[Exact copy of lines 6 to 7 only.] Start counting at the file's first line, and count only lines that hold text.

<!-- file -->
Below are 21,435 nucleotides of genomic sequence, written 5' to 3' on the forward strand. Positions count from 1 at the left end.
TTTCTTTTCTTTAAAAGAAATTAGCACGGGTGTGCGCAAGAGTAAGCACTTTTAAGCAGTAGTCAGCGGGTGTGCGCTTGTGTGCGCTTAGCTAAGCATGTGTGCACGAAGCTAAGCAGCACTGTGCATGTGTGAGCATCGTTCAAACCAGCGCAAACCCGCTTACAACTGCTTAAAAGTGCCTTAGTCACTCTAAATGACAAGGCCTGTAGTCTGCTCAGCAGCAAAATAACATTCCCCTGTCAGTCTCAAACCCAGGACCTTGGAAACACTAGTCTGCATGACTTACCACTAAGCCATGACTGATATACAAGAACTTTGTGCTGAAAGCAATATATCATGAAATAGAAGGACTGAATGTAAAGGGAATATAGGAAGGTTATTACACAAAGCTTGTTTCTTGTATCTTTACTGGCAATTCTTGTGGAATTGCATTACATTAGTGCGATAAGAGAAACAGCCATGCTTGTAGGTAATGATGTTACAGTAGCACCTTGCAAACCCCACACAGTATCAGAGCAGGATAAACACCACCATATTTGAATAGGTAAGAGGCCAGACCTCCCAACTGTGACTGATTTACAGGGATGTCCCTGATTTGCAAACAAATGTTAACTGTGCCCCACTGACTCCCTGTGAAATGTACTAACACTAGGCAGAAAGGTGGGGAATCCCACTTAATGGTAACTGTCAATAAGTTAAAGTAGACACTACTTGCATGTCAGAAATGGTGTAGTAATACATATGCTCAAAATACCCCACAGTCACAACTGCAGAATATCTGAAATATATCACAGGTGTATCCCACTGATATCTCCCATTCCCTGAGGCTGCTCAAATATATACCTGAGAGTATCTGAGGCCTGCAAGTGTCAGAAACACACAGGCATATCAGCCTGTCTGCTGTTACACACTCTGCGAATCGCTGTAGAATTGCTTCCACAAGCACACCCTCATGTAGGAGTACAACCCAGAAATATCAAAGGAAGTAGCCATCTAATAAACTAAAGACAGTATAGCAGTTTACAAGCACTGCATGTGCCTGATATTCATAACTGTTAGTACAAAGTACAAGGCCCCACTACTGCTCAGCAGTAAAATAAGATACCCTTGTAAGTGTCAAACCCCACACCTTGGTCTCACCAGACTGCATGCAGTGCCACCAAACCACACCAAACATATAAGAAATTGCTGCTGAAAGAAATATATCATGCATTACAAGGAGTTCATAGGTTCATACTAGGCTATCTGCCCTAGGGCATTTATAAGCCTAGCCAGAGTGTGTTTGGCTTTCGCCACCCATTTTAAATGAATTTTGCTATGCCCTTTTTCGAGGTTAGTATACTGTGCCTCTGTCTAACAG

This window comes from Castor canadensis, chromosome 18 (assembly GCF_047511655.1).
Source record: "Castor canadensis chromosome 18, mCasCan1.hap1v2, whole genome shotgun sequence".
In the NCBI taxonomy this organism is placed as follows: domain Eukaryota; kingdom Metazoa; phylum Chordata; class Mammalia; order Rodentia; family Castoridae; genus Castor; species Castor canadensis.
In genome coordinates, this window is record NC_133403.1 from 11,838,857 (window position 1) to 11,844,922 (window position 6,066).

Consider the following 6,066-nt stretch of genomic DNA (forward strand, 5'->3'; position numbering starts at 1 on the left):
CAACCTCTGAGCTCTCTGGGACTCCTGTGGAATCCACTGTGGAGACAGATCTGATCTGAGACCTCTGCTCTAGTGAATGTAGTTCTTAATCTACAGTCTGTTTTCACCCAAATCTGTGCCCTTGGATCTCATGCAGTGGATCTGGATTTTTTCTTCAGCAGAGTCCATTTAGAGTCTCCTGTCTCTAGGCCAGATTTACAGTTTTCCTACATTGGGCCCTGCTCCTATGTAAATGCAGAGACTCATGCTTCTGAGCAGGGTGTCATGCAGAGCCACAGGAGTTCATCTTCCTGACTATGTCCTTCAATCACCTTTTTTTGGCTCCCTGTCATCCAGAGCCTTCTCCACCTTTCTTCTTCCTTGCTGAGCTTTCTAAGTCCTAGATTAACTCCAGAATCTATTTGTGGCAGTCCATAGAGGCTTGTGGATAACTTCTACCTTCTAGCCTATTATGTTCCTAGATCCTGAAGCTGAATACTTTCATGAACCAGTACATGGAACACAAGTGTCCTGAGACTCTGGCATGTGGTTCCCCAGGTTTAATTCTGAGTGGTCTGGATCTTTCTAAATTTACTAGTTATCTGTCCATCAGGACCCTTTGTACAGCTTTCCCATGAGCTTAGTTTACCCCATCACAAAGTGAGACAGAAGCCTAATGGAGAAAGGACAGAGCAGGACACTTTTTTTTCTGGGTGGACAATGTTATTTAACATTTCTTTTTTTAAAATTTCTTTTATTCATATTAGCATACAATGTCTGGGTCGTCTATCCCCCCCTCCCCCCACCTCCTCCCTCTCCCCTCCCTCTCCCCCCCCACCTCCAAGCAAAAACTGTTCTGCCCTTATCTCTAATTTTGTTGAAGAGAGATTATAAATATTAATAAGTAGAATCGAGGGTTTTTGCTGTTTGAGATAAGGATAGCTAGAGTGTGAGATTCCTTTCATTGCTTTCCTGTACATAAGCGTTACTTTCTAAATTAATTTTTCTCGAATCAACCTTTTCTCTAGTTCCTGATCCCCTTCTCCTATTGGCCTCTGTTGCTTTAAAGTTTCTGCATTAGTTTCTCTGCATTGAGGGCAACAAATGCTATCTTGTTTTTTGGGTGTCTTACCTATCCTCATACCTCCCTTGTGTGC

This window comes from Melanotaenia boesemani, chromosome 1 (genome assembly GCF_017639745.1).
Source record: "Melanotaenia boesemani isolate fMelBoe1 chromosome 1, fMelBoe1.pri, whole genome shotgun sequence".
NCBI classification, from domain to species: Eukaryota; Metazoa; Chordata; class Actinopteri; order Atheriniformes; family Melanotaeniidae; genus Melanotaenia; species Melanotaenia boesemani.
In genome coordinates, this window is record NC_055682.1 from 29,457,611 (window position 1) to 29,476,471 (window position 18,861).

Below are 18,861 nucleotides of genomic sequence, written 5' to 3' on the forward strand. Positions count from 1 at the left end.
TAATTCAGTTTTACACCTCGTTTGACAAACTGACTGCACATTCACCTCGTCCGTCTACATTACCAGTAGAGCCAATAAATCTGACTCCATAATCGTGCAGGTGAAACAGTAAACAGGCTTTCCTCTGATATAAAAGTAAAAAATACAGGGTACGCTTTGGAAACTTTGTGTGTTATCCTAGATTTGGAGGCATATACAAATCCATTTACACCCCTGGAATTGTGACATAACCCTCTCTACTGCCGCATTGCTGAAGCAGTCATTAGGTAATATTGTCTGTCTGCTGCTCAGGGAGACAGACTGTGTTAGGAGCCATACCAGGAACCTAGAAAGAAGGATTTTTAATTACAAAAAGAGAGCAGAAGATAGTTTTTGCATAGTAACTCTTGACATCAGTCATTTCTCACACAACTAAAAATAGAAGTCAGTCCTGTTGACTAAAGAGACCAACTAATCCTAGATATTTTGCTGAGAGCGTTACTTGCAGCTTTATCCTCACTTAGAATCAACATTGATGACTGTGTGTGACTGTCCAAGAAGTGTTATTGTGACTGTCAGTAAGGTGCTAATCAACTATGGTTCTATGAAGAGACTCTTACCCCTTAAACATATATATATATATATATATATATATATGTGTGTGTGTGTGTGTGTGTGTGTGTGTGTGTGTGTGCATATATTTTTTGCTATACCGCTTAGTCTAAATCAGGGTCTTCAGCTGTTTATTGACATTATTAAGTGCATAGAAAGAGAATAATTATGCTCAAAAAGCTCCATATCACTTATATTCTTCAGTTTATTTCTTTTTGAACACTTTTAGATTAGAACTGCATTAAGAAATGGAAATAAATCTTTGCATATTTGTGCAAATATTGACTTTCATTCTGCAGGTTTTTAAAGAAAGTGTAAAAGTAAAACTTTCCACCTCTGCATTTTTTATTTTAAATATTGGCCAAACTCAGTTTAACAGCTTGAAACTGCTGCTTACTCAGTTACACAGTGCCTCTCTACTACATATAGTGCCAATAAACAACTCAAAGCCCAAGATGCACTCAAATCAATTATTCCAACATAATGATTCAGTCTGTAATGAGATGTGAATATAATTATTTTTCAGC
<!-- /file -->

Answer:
In genome coordinates, this window is record NC_133403.1 from 11,838,857 (window position 1) to 11,844,922 (window position 6,066).

Consider the following 6,066-nt stretch of genomic DNA (forward strand, 5'->3'; position numbering starts at 1 on the left):